◆ Economist see positive numbers amidst pandemic.
Lincoln County did not follow the trend in dipping sales tax revenues in the final quarter of 2020. In fact, the exact opposite is true with Lincoln leading the state with an increase of 56 percent, according to a recent economic summary released by the Wyoming Department of Administration & Information. That percentage more than doubled Teton County, which increased a second best 20.8 percent in the fourth quarter when compared to the final quarter of 2019. Interestingly enough, neighboring Sublette county saw a drop of 49.9 percent in taxable sales, the second largest decrease in the state only to Niobrara county’s 70 percent decrease.
Wenlin Liu, Chief Economist of Wyoming’s Economic Analysis Division, told SVI News that the 56 percent increase may be misleading due to a $1.2 million refund, or negative distribution in the utilities industry which occurs occasionally for various reasons such as an audit. However, Liu said that even without the refund, taxable sales in Lincoln County still increased about 16% in the fourth quarter compared to a year earlier.
Liu continued to expound on the Lincoln County numbers, saying that in spite of the 51% decline in the mining industry, most other sectors experienced growth, led by 24.3% in retail trade (Wyoming was 2.7%) and 40.7% (Wyoming was 3.8%) in automobile sales. Even leisure & hospitality (mostly restaurant & lodging) grew 19.1% compared to the 4.0% decline in Wyoming average. It appeared that the economy in Lincoln County was barely affected by the pandemic in the fourth quarter, according to Liu.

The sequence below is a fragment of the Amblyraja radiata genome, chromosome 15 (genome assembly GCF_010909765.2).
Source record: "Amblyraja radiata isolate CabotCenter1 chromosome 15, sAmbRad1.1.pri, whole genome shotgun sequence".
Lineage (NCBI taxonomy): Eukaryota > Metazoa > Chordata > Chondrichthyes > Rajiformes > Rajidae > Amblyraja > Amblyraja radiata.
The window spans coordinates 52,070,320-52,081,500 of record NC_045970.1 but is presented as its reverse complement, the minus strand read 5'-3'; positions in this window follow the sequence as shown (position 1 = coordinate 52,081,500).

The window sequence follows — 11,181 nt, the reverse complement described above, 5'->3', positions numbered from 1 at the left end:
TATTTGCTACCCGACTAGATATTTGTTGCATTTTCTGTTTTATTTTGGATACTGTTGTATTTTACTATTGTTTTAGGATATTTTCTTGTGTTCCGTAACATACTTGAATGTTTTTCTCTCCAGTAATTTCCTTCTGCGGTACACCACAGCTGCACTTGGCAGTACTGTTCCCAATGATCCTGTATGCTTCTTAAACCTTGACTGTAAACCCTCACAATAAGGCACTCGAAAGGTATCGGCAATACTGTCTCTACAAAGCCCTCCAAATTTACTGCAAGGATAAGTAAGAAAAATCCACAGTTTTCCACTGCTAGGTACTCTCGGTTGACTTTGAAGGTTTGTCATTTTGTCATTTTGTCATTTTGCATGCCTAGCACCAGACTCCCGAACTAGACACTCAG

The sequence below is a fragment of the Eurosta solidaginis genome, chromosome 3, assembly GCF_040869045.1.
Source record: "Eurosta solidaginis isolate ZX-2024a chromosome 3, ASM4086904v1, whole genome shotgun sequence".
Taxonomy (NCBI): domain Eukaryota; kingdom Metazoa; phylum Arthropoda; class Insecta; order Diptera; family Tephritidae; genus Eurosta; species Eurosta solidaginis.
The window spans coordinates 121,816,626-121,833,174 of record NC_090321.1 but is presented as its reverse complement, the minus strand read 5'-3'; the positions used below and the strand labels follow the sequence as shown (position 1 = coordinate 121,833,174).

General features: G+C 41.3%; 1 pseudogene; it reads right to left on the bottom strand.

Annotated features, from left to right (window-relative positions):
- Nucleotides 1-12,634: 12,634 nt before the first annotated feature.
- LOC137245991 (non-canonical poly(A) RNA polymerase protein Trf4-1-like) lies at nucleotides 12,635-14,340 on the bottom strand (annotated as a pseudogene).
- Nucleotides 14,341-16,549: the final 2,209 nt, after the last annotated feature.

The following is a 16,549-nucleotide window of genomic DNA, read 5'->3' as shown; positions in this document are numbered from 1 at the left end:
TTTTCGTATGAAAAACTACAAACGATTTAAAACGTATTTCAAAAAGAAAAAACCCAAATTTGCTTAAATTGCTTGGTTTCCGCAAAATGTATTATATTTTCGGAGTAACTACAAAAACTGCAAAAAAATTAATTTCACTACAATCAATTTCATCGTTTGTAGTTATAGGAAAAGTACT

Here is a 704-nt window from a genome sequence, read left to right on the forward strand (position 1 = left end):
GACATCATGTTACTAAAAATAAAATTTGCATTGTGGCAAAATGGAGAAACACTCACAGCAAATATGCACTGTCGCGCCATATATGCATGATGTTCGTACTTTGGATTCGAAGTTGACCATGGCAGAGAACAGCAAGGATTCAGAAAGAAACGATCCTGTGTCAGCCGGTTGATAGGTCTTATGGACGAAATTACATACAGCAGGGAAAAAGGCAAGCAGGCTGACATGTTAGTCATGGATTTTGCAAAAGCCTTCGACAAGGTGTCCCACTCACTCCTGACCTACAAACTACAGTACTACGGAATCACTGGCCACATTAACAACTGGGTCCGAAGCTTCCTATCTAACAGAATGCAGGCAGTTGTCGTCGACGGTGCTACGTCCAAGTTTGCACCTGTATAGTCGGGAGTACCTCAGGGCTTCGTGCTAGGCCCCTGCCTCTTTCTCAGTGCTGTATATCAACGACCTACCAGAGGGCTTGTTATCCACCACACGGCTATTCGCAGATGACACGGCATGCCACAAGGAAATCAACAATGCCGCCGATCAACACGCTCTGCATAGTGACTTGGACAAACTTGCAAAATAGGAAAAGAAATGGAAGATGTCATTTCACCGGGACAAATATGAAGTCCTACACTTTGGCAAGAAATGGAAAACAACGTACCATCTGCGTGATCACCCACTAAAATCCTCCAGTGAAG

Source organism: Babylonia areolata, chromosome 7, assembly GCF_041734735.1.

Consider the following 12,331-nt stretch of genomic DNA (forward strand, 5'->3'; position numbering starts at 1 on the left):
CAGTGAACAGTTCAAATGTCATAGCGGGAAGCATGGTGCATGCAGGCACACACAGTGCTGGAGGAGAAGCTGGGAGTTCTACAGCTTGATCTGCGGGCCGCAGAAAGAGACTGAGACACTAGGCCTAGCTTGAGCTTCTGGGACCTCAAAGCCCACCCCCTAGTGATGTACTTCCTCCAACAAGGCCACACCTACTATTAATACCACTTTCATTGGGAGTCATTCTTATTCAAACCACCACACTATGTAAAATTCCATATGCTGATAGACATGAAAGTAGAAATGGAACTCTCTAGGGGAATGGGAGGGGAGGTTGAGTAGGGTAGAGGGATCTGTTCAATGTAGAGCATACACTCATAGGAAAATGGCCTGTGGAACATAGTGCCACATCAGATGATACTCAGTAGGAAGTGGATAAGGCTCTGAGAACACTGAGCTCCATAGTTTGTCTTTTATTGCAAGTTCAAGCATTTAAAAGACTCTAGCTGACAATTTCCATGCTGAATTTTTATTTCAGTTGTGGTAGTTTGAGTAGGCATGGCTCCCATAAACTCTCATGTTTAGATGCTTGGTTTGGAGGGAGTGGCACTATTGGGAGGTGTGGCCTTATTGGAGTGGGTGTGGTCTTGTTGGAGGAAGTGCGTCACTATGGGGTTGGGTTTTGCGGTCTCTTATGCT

Another factor to consider is Lincoln County is on the route to Yellowstone National Park, which reached 412,664 visitors in the fourth quarter of 2020, up 94.2 percent from the previous year. Grand Teton National Park showed a visitation increase of 67.1. The report from the Wyoming Department of Administration & Information credited the increase in taxable sales to a boost in outdoor activities.
The economic summary report states that total taxable sales statewide shrunk 9.3 percent to $4.5 billion in the fourth quarter of 2020, in a year-over-year comparison. Decreases occurred in most economic sectors, with the mining industry contracting substantially at -63.1 percent, one of the largest year-over-year drops in Wyoming’s history, according to the report. This drop is credited to the declining sales of equipment, supplies, and services from energy exploration and production activity.
The wholesale trade industry and other services experienced year-over-year growth of 17.6 and 19.1 percent, respectively, mostly as a result of robust activities in wind power projects.